Of the countless images we were bombarded with in the past few weeks, perhaps none were as disturbing as the one of a young Mike Krzyzewski in his West Point basketball uniform, standing next to his coach, Robert Montgomery Knight. In juxtaposition to the sight of these two men embracing after the Michigan State game, it is quite a powerful image. Forty some years and thousands of basketball games later, these two men have become giants of their profession, and their legacies will be forever intertwined. On its own, however, the image leaves me with a completely different kind of feeling: “yucch.”
The height of my childhood basketball fandom was watching the many epic and emotionally transcendent playoff series between the New York Knicks and the Miami Heat. I was particularly fascinated by the coaching match-up. On the one hand, there was Pat Riley – dapper, well-dressed, and to this day the only sports figure my mother can recognize. He was stylish, seemed very intelligent, and exuded a blend of confidence and athleticism unlike any person I had ever met. On the other hand, there was Jeff Van Gundy – short, un-graceful and sporting a particularly unconvincing and uninspired comb over.
Growing up on Long Island, it was an all too familiar appearance (and one that I myself have begun to approach). It seemed strange to me that these men had the same profession, and I wondered what their backgrounds were. Where were they from? What were their majors in college? How does one become a basketball coach anyway? I was able to guess that they must have played basketball at some point in their youth, and had no trouble picturing Riley as a player. He probably could have torn off his Armani suit, picked up a ball and played a few minutes with his team. Van Gundy was a different story. I couldn’t picture him playing in a middle school church league, let alone as a pro or college basketball player. For some reason, I just couldn’t bring myself to conceive of such an image. I took these concerns to school the next day. It was then that I learned one of the most meaningful lessons of my childhood. I don’t quite remember who broke it to me, but it came down to this:
“Thinking about basketball coaches playing basketball is like thinking about your parents having sex. You don’t want to picture it in your head, but you know it had to have happened.”
What? My parents have had sex? Ecch! Blecch! I was horrified, mortified, and nauseated at the concept. Somehow, I had made it to the age of 11 and through two years of sex ed without picturing my parents having sex. I rubbed violently at my eyes in a futile attempt to make the thoughts disappear. Then I remembered my older sister, meaning they must have done it more than once. Then, I remembered my two half-sisters, so my dad must have had sex with their mom too. How could this be happening?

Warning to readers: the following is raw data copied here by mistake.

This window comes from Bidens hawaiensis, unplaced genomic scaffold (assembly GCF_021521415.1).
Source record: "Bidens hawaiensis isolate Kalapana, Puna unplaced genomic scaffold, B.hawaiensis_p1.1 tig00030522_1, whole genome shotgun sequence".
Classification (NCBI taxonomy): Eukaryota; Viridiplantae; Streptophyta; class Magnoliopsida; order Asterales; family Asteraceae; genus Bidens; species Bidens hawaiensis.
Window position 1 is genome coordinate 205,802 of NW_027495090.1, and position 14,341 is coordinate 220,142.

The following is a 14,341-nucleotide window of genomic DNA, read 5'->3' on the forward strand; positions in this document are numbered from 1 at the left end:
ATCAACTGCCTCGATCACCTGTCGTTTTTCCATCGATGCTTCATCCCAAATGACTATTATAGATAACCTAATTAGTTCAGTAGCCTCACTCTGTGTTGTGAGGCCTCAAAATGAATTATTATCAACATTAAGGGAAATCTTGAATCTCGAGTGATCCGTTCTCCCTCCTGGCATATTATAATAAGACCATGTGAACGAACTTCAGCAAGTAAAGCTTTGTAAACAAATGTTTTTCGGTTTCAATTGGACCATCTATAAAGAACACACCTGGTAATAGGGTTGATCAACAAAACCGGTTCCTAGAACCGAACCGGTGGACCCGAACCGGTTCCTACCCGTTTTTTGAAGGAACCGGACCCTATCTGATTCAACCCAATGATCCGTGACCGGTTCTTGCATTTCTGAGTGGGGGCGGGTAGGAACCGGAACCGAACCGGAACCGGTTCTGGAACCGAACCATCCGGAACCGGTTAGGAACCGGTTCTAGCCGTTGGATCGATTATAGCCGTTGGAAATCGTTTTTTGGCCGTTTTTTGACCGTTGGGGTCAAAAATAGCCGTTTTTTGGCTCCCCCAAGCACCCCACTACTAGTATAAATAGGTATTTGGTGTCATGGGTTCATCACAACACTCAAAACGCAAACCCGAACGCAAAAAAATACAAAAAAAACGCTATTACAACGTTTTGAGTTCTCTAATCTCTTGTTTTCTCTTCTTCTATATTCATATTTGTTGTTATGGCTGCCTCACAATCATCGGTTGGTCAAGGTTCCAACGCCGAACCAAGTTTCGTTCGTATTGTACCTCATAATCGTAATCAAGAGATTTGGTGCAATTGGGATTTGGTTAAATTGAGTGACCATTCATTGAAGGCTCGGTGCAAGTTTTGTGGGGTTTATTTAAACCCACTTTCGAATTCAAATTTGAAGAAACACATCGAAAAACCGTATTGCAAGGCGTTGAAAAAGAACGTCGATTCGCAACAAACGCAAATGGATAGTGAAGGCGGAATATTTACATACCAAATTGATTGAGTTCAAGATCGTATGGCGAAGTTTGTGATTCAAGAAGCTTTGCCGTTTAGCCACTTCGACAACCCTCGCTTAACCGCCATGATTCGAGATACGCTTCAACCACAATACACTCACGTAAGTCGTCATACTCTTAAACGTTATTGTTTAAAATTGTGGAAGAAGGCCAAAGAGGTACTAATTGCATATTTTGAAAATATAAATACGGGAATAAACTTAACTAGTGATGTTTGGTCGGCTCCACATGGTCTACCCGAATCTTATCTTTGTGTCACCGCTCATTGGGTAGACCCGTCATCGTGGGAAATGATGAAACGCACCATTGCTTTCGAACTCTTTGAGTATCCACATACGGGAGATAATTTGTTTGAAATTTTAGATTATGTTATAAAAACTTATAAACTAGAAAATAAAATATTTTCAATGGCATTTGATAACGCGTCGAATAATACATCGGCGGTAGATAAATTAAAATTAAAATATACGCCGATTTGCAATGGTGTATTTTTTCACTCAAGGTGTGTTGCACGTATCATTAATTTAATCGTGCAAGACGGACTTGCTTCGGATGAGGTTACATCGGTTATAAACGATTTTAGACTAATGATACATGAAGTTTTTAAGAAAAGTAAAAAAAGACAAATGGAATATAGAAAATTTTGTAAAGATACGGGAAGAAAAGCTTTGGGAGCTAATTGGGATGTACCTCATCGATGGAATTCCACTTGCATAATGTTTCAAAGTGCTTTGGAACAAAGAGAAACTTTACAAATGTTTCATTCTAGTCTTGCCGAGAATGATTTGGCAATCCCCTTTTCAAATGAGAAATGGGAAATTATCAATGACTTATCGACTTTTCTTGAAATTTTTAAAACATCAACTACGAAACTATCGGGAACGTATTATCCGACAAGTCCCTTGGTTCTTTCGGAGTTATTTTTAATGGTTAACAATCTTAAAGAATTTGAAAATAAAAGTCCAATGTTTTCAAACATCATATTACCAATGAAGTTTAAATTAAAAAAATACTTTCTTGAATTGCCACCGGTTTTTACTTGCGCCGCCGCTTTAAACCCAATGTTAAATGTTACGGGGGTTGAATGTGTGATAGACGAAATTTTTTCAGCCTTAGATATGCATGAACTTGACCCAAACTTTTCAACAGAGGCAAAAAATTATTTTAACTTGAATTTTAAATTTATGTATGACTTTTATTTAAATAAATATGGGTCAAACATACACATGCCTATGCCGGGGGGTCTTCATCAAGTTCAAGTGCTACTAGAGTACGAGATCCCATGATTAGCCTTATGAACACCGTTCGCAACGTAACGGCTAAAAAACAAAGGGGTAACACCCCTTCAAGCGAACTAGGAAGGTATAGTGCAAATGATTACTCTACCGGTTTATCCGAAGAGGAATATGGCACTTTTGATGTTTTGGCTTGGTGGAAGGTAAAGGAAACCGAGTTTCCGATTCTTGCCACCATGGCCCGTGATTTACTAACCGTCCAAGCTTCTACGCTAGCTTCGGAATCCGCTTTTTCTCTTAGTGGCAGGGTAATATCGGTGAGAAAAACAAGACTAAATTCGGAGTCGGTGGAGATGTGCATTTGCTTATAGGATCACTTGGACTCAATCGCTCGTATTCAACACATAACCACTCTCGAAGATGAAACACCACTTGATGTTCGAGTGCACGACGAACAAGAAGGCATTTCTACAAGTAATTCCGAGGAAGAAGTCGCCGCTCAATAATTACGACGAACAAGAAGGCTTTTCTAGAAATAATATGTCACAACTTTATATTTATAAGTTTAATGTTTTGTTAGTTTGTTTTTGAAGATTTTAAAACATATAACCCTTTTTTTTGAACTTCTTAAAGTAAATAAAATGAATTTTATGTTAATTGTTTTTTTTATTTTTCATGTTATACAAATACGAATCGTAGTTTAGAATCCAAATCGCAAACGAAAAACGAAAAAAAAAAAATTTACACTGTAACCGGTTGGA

I’ve since moved on, though I’m still weary of imagining coaches as players. After becoming indoctrinated into the Church of Duke as an undergrad, I stumbled upon the above picture of Knight and Krzyzewski. So many things felt wrong: his bony shoulders, his stupid haircut, the clearly miserable gym the picture was taken in. The worst part was his nascent shit-eating grin – the one he would later wear over his false modesty as he deflected praise for his 903 wins. Having a dopey-looking Bob Knight standing next to him in what looks like a velour warm-up was the least of my problems. Then again, look at this shot from his playing days at Ohio State.
This one bothered me much less, mostly because I was distracted by the belt. Wouldn’t you just love it today’s basketball players wore belts? Anyway, I eventually worked up the courage to find a picture of Van Gundy as a player, and to put it bluntly, it was just as bad as I could have imagined, had I been able to summon the will to conjure such an image.
(Is it just me, or does he look a little too much like Sarah Palin here?)
I’ve gotten to the age now where some players from my childhood have made the move to the sidelines. Avery Johnson, Scott Skiles and now Mark Jackson are all coaches. Those who have been Duke fans longer than I have will surely have no trouble remembering little Steven Wojo and Chris Collins and so many others running around in their short ass shorts. It’s a little disappointing, because it is a reminder that not only are the players are getting older, but we’re getting older, too. Some day, many years from now, I’m going to be watching Duke play when my son asks me about Coach Paulus’ playing days. I’ll try to keep it from him, but I know now that there won’t be much I can do to stop him from imagining me having sex with his mother.